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Andrew Conte

Andrew Conte's Focus on Media: Jack Anderson relished muckraking

| Saturday, Jan. 27, 2018, 9:00 p.m.
The 1972 Time magazine cover featuring Jack Anderson. (time.com)
time.com
The 1972 Time magazine cover featuring Jack Anderson. (time.com)
Tribune-Review contributing writer Andrew Conte.
Tribune-Review contributing writer Andrew Conte.

Sure, President Richard Nixon had his enemies list, but not even he thought of giving out awards in the 1970s to his least-favorite reporters. I only wish he had.

Even before graduating from college, I had the good fortune of landing a job with Jack Anderson's “Washington Merry-Go-Round” column. With white hair, a round belly and braces holding up his pants, he joyfully touted his moniker as the “Mormon muckraker,” known equally for his devotions to religion and to rousting out government corruption. Staring as a World War II correspondent, he later joined investigative columnist Drew Pearson, taking over after Pearson died. Anderson never bowed to anyone nor shirked from exposing backroom dealing, righting a wrong or embarrassing a public official who abused taxpayer money.

The column reached 40 million Americans at its peak, appearing in hundreds of U.S. newspapers. The Washington Post ran it in the comics section, to which some disgruntled editor had banished it years earlier. Anderson loved that: More people read the funnies than the editorial page anyway.

My first summer with the column, Jack's co-columnist Michael Binstein sent me and another young reporter, Ed Henry (now of Fox News), to Georgia to spy on House Speaker Newt Gingrich, who larded his district with pork-barrel earmarks while railing against wasteful spending. Hypocrisy columns practically wrote themselves. Later, Anderson assigned me to cover the U.S. House. I exposed military wives' lavish spending, learned secrets from members and reported on hearings before they happened.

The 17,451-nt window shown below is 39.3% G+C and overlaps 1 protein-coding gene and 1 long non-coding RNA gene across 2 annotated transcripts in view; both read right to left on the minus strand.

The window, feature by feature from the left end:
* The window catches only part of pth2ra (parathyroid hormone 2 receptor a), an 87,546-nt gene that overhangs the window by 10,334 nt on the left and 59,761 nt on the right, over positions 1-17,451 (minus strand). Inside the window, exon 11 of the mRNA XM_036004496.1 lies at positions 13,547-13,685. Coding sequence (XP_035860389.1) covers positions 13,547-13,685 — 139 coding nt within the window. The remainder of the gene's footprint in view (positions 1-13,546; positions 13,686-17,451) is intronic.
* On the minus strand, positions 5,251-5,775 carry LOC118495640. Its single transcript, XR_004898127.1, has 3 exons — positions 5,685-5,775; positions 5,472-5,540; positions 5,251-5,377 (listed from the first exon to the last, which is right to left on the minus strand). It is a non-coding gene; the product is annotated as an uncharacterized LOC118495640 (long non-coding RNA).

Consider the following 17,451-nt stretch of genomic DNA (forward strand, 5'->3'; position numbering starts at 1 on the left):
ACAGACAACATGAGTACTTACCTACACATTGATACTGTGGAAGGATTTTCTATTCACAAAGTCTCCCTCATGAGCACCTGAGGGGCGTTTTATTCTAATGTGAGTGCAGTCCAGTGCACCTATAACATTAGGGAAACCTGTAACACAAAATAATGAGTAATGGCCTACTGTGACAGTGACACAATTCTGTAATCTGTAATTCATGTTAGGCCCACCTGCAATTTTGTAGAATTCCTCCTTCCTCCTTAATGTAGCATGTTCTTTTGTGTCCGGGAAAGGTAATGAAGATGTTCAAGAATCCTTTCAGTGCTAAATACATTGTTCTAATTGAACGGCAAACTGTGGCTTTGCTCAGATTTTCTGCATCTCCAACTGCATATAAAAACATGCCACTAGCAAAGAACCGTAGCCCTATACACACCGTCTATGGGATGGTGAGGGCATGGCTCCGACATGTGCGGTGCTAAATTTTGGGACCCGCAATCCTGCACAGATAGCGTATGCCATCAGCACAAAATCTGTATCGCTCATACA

The column had seven reporters when I started. Typically, we did all the work, Anderson had the byline, and we felt thrilled to be named as his associates in the copy.

We loved knowing he would take on any Washington establishment. He famously had combed through FBI Director J. Edgar Hoover's garbage, just to prove a point about government snooping. Bob Woodward and Carl Bernstein got most of the attention for Watergate stories, but Anderson broke many of them too. The Nixon White House became so annoyed that some of the president's men plotted to kill Anderson by placing LSD dust on his steering wheel.

Mementos of Anderson's adventures covered our Georgetown offices' walls like a museum of muckraking: Cabinet secretaries' scribbled notes, photos with foreign dignitaries, the Time cover with his face. Recognition of his 1972 Pulitzer Prize for uncovering secret government plotting in favor of Pakistan during the Indo-Pakistan War hung in a prominent place. As much as he cherished the accolades, he would have prized one above all the rest.

President Trump earlier this month handed out “Fake News” awards to what he called “the most corrupt and biased of the Mainstream Media” in a tweet. Although sneaky and manipulative, Nixon lacked the showmanship and audacity to call out the media so brazenly. Had he done so, that award would have sat at the center of Anderson's trophy case.

Andrew Conte is the director of the Center for Media Innovation at Point Park University.

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